Your comment made a bit nostalgic about my Navy days. My job in the Navy was anti-submarine warfare. Sagire, Classis, Destructum, Latin for Search, Classify, and Destroy. This is not a diesel-boat, run on the surface world (for the most part) anymore. Submarines are quiet and they know how to hide from detection. To find them and eliminate them as a threat requires putting together pieces of information so that our team would reasonably confirm their location, course, speed and possibly depth. Oftentimes the data we have available won’t provide us enough to prosecute the submarine. That doesn’t mean the submarine is not out there. It doesn’t mean the submarine is not a threat. It only means we cannot get a reliable fire control solution to launch a weapon. So we continue to Search, Classify (wait) until we can Destroy. (boom) And if we don’t get a boom; that does not mean the threat does not exist.

      Here’s why this is relevant. The rule of law is the American people’s only true ally. Anything and/or anyone that threatens the rule of law should be considered an enemy. My job as a citizen is to be on the watch lo detect threats. How do we know they are threats? Not by party, not by color, not by gender, not by district or state. Not by wealth. The constitution is our guide. And our rights should be natural detectors.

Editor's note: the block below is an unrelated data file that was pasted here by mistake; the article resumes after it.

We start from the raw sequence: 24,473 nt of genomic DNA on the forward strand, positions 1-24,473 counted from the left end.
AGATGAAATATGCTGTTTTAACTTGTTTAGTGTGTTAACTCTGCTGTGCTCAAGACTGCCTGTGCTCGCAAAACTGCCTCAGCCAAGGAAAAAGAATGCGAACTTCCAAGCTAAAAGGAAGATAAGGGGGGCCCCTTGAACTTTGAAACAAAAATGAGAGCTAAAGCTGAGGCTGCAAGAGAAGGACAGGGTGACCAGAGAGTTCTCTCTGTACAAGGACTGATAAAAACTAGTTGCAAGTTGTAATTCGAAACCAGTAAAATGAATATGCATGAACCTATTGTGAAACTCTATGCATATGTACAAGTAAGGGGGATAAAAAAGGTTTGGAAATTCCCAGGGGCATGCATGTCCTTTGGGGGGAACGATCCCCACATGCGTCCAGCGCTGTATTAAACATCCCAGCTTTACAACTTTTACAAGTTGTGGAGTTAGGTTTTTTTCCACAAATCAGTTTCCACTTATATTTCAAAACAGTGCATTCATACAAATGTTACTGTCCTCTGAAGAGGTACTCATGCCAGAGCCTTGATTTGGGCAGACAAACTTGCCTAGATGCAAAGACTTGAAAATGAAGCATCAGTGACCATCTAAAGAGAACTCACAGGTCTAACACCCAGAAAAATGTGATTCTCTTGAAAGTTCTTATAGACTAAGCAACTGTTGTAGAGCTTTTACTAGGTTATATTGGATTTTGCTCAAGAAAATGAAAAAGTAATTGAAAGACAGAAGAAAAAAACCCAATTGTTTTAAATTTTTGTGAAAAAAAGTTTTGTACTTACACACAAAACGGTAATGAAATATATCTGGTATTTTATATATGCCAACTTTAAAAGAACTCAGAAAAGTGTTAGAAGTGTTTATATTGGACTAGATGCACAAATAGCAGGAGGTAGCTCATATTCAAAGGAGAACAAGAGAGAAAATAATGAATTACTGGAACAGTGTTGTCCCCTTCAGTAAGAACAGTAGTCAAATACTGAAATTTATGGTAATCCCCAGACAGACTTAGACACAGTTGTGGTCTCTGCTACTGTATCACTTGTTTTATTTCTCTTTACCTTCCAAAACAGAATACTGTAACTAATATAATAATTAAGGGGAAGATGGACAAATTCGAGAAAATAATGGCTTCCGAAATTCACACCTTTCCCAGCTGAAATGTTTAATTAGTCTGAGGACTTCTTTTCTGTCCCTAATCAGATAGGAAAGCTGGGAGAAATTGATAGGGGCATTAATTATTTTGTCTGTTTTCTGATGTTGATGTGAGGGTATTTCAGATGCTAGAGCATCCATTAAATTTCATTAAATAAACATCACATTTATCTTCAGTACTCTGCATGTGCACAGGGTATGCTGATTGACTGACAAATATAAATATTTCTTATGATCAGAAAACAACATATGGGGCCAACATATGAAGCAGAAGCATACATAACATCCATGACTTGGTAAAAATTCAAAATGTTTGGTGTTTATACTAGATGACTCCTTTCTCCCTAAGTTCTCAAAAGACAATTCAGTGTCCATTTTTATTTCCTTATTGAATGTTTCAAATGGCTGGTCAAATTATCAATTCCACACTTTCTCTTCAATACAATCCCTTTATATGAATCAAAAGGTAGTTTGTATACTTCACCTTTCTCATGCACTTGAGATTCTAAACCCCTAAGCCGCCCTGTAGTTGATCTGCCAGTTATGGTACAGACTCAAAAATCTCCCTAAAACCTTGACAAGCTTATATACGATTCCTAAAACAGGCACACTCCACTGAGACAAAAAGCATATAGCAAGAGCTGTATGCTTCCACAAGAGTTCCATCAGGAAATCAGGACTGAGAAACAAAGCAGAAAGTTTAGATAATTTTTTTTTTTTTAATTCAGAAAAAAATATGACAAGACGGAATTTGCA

So if you are waiting for a boom and nothing happens, the dumbest thing to do is pretend there was no threat and hit the rack.

      1. Sorry if I didn’t use the right words for you, But 8 years of Bill, 8 years of Obama of relentless attacks on them and still nothing. 1 year of Trump and plea deals and indictments, Nixon, St. Ronnie, and Dubya have the most plea deals and indictments and convictions of the past 8 presidents, and when it’s said and done Trump will get his wish on being number 1. The law does work…………..sometimes.

      2. I commend the insightful and illuminating analogy, however, it didn’t go far enough. A transitory ASW patrol doesn’t even nearly equate to the decades of empty-handed investigations which have dogged the Clintons. Sometimes, the absence of evidence does mean evidence of absence.

        this is to olly

        1. Glad you liked it Mark.

          Sometimes, the absence of evidence does mean evidence of absence.